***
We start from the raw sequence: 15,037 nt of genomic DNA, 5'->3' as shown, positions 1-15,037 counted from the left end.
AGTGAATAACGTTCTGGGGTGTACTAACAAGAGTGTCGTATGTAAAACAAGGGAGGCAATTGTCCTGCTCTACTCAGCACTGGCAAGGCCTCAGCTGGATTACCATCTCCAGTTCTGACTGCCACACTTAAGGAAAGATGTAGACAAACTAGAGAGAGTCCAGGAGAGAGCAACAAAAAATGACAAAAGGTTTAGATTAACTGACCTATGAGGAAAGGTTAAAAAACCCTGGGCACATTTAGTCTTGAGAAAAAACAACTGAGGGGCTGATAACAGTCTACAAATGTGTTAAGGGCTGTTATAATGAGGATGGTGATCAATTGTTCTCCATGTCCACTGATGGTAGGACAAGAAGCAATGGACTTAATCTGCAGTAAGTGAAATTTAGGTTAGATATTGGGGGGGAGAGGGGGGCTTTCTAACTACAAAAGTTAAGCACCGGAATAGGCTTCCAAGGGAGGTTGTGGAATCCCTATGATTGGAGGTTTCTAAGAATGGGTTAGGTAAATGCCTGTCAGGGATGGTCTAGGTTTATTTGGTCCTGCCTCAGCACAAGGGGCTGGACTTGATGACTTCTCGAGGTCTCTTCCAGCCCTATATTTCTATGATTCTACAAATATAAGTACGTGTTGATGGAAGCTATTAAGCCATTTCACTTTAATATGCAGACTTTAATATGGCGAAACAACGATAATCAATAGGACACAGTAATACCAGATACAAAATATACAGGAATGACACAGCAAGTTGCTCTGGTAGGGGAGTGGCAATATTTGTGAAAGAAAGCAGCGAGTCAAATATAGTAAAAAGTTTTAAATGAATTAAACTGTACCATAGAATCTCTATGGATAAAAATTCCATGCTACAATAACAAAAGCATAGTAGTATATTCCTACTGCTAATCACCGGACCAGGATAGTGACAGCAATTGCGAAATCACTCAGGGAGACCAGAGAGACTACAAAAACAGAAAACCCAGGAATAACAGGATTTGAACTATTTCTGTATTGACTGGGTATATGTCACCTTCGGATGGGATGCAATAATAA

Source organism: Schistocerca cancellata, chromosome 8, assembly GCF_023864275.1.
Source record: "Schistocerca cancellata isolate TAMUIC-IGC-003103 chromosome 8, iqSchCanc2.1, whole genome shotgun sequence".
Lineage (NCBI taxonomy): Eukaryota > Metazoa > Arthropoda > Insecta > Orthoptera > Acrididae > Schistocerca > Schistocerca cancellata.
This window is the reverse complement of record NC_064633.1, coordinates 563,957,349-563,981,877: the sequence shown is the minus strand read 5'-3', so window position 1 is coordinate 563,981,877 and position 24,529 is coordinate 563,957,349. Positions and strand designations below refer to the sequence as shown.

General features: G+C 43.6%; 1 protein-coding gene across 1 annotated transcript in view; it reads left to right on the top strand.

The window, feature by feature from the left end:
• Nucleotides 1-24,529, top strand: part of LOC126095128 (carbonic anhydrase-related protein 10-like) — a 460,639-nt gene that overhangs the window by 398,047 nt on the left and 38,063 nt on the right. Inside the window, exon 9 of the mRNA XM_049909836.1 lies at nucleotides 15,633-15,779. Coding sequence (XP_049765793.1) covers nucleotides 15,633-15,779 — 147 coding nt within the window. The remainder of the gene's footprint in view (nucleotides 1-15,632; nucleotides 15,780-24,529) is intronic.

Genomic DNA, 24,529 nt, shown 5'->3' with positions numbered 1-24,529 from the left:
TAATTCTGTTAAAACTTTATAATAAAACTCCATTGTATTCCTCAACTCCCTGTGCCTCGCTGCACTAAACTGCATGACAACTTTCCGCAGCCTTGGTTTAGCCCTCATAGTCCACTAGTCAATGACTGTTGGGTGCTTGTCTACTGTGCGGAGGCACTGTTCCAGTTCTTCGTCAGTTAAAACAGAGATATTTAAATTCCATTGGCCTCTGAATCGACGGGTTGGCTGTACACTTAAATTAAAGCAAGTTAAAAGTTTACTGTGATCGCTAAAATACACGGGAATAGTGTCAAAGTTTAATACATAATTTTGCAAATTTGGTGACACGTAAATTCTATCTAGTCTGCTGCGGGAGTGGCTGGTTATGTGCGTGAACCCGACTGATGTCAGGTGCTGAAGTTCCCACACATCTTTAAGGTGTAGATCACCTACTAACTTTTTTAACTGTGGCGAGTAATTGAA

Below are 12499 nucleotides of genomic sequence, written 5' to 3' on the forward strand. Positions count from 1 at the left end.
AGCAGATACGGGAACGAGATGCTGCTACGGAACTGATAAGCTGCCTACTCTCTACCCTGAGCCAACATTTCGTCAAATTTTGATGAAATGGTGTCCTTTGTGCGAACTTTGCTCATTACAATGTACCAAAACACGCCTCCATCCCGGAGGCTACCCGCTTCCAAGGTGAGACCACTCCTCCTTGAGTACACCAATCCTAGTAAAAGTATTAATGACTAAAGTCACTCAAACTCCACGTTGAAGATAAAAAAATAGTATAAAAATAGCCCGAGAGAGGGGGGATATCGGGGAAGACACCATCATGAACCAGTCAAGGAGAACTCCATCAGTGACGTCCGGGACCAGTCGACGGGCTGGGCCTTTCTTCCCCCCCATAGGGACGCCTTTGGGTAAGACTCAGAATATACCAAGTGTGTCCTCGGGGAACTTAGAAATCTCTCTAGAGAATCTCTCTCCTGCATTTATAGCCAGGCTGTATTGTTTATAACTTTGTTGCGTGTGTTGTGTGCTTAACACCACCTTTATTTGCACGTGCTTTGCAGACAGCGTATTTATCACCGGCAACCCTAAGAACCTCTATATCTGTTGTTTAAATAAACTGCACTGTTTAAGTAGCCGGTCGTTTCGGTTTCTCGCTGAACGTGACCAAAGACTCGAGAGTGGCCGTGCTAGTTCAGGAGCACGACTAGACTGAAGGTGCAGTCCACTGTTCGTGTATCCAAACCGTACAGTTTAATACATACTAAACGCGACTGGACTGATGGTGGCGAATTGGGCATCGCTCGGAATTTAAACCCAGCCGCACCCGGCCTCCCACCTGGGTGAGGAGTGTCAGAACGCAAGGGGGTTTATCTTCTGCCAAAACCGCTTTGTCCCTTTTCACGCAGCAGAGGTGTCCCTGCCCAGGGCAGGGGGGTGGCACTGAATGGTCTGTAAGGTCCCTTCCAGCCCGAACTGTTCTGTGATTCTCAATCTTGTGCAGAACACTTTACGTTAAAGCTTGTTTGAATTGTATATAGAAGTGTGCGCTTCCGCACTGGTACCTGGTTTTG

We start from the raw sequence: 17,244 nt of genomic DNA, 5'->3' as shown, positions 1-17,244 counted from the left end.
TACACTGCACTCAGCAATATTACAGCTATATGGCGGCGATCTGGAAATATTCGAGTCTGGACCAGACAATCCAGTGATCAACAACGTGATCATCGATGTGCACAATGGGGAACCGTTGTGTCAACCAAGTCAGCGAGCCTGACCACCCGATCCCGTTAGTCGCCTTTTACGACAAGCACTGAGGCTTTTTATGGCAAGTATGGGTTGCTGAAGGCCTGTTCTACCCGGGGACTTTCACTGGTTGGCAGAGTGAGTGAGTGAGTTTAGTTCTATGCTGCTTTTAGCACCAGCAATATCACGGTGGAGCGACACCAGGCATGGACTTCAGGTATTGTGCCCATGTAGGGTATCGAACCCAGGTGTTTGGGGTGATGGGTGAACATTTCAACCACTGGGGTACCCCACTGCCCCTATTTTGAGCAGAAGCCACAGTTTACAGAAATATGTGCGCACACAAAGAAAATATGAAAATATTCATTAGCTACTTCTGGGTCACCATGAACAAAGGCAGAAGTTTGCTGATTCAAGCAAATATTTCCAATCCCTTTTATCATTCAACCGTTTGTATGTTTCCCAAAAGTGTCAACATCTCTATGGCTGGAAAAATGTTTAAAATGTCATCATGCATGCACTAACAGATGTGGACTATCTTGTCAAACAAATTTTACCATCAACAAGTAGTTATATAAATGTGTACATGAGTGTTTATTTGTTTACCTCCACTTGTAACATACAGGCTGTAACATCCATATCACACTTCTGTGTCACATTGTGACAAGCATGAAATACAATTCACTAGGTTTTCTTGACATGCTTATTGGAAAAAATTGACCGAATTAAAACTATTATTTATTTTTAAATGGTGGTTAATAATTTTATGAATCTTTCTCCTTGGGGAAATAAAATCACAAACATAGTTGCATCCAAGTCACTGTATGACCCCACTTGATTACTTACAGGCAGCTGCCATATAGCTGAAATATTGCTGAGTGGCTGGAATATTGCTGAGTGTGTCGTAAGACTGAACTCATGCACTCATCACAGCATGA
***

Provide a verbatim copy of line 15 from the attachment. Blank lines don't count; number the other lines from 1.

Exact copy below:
TACACTGCACTCAGCAATATTACAGCTATATGGCGGCGATCTGGAAATATTCGAGTCTGGACCAGACAATCCAGTGATCAACAACGTGATCATCGATGTGCACAATGGGGAACCGTTGTGTCAACCAAGTCAGCGAGCCTGACCACCCGATCCCGTTAGTCGCCTTTTACGACAAGCACTGAGGCTTTTTATGGCAAGTATGGGTTGCTGAAGGCCTGTTCTACCCGGGGACTTTCACTGGTTGGCAGAGTGAGTGAGTGAGTTTAGTTCTATGCTGCTTTTAGCACCAGCAATATCACGGTGGAGCGACACCAGGCATGGACTTCAGGTATTGTGCCCATGTAGGGTATCGAACCCAGGTGTTTGGGGTGATGGGTGAACATTTCAACCACTGGGGTACCCCACTGCCCCTATTTTGAGCAGAAGCCACAGTTTACAGAAATATGTGCGCACACAAAGAAAATATGAAAATATTCATTAGCTACTTCTGGGTCACCATGAACAAAGGCAGAAGTTTGCTGATTCAAGCAAATATTTCCAATCCCTTTTATCATTCAACCGTTTGTATGTTTCCCAAAAGTGTCAACATCTCTATGGCTGGAAAAATGTTTAAAATGTCATCATGCATGCACTAACAGATGTGGACTATCTTGTCAAACAAATTTTACCATCAACAAGTAGTTATATAAATGTGTACATGAGTGTTTATTTGTTTACCTCCACTTGTAACATACAGGCTGTAACATCCATATCACACTTCTGTGTCACATTGTGACAAGCATGAAATACAATTCACTAGGTTTTCTTGACATGCTTATTGGAAAAAATTGACCGAATTAAAACTATTATTTATTTTTAAATGGTGGTTAATAATTTTATGAATCTTTCTCCTTGGGGAAATAAAATCACAAACATAGTTGCATCCAAGTCACTGTATGACCCCACTTGATTACTTACAGGCAGCTGCCATATAGCTGAAATATTGCTGAGTGGCTGGAATATTGCTGAGTGTGTCGTAAGACTGAACTCATGCACTCATCACAGCATGA